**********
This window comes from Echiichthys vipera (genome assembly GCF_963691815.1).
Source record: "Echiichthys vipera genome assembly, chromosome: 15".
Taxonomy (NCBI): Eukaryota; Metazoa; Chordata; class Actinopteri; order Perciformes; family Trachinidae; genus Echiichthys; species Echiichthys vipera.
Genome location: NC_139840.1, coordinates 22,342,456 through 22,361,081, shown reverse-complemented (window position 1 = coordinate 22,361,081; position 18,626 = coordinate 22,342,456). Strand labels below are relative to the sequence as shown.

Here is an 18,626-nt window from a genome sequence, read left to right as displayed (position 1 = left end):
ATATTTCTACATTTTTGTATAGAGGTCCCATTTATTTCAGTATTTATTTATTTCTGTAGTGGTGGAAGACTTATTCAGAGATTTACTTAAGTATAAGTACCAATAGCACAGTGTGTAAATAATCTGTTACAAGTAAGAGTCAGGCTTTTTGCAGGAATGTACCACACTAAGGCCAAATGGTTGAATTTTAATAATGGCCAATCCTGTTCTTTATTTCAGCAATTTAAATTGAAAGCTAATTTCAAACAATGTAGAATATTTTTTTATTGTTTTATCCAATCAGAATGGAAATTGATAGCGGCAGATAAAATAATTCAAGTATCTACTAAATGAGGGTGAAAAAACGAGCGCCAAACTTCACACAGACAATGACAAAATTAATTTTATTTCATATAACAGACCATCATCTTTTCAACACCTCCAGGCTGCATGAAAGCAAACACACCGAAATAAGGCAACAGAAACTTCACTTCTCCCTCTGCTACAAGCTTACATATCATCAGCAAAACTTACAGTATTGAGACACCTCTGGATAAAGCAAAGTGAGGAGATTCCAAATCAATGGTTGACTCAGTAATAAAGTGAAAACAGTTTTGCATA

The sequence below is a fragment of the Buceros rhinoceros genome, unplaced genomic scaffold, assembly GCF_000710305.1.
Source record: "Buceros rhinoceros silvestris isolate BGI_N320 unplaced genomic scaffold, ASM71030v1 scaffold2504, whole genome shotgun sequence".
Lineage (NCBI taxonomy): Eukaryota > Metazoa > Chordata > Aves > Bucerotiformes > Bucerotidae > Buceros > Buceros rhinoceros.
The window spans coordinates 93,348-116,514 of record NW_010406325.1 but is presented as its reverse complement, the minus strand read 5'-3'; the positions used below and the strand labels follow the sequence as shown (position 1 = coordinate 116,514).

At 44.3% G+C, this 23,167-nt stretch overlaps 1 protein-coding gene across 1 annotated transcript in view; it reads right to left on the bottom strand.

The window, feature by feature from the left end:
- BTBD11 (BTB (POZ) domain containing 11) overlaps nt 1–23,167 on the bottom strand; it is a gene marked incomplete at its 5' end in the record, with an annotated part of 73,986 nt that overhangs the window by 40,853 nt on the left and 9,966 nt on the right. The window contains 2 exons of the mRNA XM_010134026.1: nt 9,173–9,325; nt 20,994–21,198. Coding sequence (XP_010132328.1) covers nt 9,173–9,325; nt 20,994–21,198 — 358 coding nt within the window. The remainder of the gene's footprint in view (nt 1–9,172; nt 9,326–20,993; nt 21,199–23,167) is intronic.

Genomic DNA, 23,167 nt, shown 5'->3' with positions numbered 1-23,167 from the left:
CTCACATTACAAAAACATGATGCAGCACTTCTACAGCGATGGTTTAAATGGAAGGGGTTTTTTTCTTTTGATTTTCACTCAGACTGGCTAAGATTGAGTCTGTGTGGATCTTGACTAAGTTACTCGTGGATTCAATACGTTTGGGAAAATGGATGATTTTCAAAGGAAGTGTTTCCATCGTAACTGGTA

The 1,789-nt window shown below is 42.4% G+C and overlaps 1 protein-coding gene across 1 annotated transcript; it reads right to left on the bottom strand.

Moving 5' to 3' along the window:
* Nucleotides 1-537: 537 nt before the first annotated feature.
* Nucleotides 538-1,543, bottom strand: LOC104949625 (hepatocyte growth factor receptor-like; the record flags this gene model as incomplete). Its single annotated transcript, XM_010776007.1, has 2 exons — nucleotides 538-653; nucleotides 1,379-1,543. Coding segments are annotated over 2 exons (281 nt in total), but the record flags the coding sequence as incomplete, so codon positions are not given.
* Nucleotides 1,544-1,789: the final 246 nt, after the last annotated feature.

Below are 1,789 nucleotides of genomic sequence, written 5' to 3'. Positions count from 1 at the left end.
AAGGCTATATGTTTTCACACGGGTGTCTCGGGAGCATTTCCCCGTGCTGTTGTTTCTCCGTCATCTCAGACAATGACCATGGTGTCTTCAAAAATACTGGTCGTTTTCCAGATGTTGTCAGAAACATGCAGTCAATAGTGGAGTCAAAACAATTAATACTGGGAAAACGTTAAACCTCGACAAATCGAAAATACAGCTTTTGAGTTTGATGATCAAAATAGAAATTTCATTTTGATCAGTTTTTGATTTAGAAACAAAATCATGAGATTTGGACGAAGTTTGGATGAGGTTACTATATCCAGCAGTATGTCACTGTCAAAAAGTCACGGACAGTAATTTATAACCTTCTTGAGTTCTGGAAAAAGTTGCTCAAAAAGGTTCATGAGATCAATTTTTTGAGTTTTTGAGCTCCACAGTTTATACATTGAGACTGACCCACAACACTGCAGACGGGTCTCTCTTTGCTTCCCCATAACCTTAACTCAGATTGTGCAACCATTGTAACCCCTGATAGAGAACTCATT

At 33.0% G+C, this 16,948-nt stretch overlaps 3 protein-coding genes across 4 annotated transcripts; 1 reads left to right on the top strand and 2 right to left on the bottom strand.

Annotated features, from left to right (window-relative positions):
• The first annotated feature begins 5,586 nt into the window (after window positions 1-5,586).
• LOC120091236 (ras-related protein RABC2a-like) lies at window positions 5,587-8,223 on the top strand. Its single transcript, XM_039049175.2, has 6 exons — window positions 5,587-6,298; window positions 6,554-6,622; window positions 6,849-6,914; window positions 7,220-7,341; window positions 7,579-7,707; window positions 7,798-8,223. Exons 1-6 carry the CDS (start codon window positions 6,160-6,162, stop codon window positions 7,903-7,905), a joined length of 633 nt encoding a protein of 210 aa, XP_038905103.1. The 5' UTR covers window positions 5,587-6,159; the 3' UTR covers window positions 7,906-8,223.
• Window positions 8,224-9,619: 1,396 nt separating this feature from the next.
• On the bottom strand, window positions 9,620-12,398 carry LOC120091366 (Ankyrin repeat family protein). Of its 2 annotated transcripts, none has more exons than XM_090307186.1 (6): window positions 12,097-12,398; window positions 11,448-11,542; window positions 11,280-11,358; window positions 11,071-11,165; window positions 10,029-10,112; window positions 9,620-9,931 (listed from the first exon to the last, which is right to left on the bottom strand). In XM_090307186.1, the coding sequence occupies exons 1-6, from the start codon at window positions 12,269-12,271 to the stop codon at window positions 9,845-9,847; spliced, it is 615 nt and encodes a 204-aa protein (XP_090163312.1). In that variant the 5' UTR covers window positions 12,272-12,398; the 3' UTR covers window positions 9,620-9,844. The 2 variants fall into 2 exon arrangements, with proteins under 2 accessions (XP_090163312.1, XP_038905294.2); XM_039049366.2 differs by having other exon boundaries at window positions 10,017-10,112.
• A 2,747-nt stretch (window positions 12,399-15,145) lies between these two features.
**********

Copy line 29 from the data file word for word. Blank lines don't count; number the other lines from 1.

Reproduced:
• A 2,747-nt stretch (window positions 12,399-15,145) lies between these two features.